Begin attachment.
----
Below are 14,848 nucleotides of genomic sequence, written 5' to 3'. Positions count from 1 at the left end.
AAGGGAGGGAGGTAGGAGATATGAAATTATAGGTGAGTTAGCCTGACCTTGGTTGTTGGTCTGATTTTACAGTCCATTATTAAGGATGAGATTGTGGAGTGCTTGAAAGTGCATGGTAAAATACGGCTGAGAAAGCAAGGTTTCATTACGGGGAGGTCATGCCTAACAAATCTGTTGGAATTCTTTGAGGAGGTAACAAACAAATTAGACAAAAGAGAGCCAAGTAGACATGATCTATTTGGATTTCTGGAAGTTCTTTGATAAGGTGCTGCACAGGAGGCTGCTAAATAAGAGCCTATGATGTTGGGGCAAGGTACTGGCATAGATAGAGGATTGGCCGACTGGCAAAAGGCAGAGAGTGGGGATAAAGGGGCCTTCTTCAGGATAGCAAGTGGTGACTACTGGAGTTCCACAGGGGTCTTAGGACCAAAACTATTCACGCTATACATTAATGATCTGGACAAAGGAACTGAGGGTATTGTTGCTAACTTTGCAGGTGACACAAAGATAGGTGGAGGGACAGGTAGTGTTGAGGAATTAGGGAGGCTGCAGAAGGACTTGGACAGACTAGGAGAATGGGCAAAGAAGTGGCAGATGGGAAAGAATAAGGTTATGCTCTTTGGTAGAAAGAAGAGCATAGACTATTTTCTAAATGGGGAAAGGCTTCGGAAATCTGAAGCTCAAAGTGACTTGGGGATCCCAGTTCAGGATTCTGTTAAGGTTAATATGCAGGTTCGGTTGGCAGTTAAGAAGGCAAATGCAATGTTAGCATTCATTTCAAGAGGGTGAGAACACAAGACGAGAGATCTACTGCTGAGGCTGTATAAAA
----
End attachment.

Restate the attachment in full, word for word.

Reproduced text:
Below are 14,848 nucleotides of genomic sequence, written 5' to 3'. Positions count from 1 at the left end.
AAGGGAGGGAGGTAGGAGATATGAAATTATAGGTGAGTTAGCCTGACCTTGGTTGTTGGTCTGATTTTACAGTCCATTATTAAGGATGAGATTGTGGAGTGCTTGAAAGTGCATGGTAAAATACGGCTGAGAAAGCAAGGTTTCATTACGGGGAGGTCATGCCTAACAAATCTGTTGGAATTCTTTGAGGAGGTAACAAACAAATTAGACAAAAGAGAGCCAAGTAGACATGATCTATTTGGATTTCTGGAAGTTCTTTGATAAGGTGCTGCACAGGAGGCTGCTAAATAAGAGCCTATGATGTTGGGGCAAGGTACTGGCATAGATAGAGGATTGGCCGACTGGCAAAAGGCAGAGAGTGGGGATAAAGGGGCCTTCTTCAGGATAGCAAGTGGTGACTACTGGAGTTCCACAGGGGTCTTAGGACCAAAACTATTCACGCTATACATTAATGATCTGGACAAAGGAACTGAGGGTATTGTTGCTAACTTTGCAGGTGACACAAAGATAGGTGGAGGGACAGGTAGTGTTGAGGAATTAGGGAGGCTGCAGAAGGACTTGGACAGACTAGGAGAATGGGCAAAGAAGTGGCAGATGGGAAAGAATAAGGTTATGCTCTTTGGTAGAAAGAAGAGCATAGACTATTTTCTAAATGGGGAAAGGCTTCGGAAATCTGAAGCTCAAAGTGACTTGGGGATCCCAGTTCAGGATTCTGTTAAGGTTAATATGCAGGTTCGGTTGGCAGTTAAGAAGGCAAATGCAATGTTAGCATTCATTTCAAGAGGGTGAGAACACAAGACGAGAGATCTACTGCTGAGGCTGTATAAAA